An article in the Washington Post On Faith section in response to their question:
Three in 10 Americans acknowledge feelings of racial prejudice, and yet 9 in 10 say they believe in God. How does racial prejudice reflect on one’s religious beliefs?
It’s very hard not to see God in color. From childhood everyone is taught to imagine God as a person, and inevitably that person has skin the color of those who worship him. Not that the gender “him” is any more accurate than the color black, white, or brown skin would be. A humanized God in any faith is a projection, not a reality. Blue-skinned Krishna is symbolically significant to Hindus but not to believers who see that image as pagan and primitive. Cultural judgments abound in religion, and these quickly deteriorate into the inane argument over whose God is better than someone else’s. Matters grow worse when the argument turns violent.

Religion has always been linked with conversion, and conversion with “lesser” races. For centuries the map of the world had two kinds of blank spaces: the places yet to be explored and the places yet to be Christianized. The moral duty to spread one’s faith doesn’t always imply using force, but the whole enterprise of converting the heathens was tied up inextricably with empire and conquest. And so, if military power was needed, squeamish missionaries and monks could avert their eyes until persuasion had cost enough blood. Generally they didn’t bother to avert them, however, since God had damned the lesser races anyway, salvation being their only hope. Kipling thought he was being supremely moral when he wrote “The White Man’s Burden.” (This isn’t to say that other religions didn’t convert by force, since of course they did.)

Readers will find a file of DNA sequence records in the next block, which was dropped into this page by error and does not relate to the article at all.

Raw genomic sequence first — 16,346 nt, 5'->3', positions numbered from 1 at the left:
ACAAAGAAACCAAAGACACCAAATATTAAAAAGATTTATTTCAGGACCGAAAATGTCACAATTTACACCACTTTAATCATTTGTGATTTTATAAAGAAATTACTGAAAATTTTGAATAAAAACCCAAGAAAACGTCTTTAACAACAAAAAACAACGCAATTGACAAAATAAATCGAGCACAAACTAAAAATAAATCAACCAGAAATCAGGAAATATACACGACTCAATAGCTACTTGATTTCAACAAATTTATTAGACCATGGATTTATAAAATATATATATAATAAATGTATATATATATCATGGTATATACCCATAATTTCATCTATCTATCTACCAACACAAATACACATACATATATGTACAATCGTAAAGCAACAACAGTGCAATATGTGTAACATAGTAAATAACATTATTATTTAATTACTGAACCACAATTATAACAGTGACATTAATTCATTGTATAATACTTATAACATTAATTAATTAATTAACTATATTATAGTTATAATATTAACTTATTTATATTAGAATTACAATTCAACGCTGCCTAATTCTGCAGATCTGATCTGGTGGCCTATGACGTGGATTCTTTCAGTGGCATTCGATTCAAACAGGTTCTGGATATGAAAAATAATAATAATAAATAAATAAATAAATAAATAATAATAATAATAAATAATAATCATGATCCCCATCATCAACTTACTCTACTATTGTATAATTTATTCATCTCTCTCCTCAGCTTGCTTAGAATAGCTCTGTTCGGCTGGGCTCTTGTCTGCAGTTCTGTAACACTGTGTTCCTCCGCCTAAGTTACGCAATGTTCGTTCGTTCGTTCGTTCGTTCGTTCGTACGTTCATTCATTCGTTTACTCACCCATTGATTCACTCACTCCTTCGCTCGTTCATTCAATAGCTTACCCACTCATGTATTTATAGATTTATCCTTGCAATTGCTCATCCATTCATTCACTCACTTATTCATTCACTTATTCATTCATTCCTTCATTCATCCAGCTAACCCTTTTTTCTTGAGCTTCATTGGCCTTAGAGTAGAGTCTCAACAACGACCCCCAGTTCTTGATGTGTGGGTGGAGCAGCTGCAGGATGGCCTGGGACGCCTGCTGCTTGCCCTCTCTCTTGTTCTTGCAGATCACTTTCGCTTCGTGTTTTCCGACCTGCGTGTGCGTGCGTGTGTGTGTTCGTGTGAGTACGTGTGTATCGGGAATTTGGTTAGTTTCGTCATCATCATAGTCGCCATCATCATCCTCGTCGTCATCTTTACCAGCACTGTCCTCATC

In the aftermath of colonialism, deep scars remain, and the question of racism is entangled in people’s minds along with religion. Outright condemnation of the British empire, for example, doesn’t erase how successful Livingstone and less famous missionaries were — the Anglican church today is dominated by Africa, not the home country of England. In the U.S., outright condemnation of slavery can’t erase the tradition of black churches and their stabilizing role in the community. Sadly, the general tendency remains the same: defining yourself by your faith also defines who you aren’t. Racism won’t disappear from religion until religion stops being exclusionary, a profound flaw that modern believers (some of them, at least) struggle to overcome.
In any system of organized religion, belief trumps first-hand experience. Such an experience, when it is truly spiritual, brings a sense of universality, far beyond our concepts of race and creed. In the most liberal denominations, one senses the color-blindness is real and sincere. but as long as other denominations preserve the concept of “pagan,” the specter of lesser races will hover over the altar.
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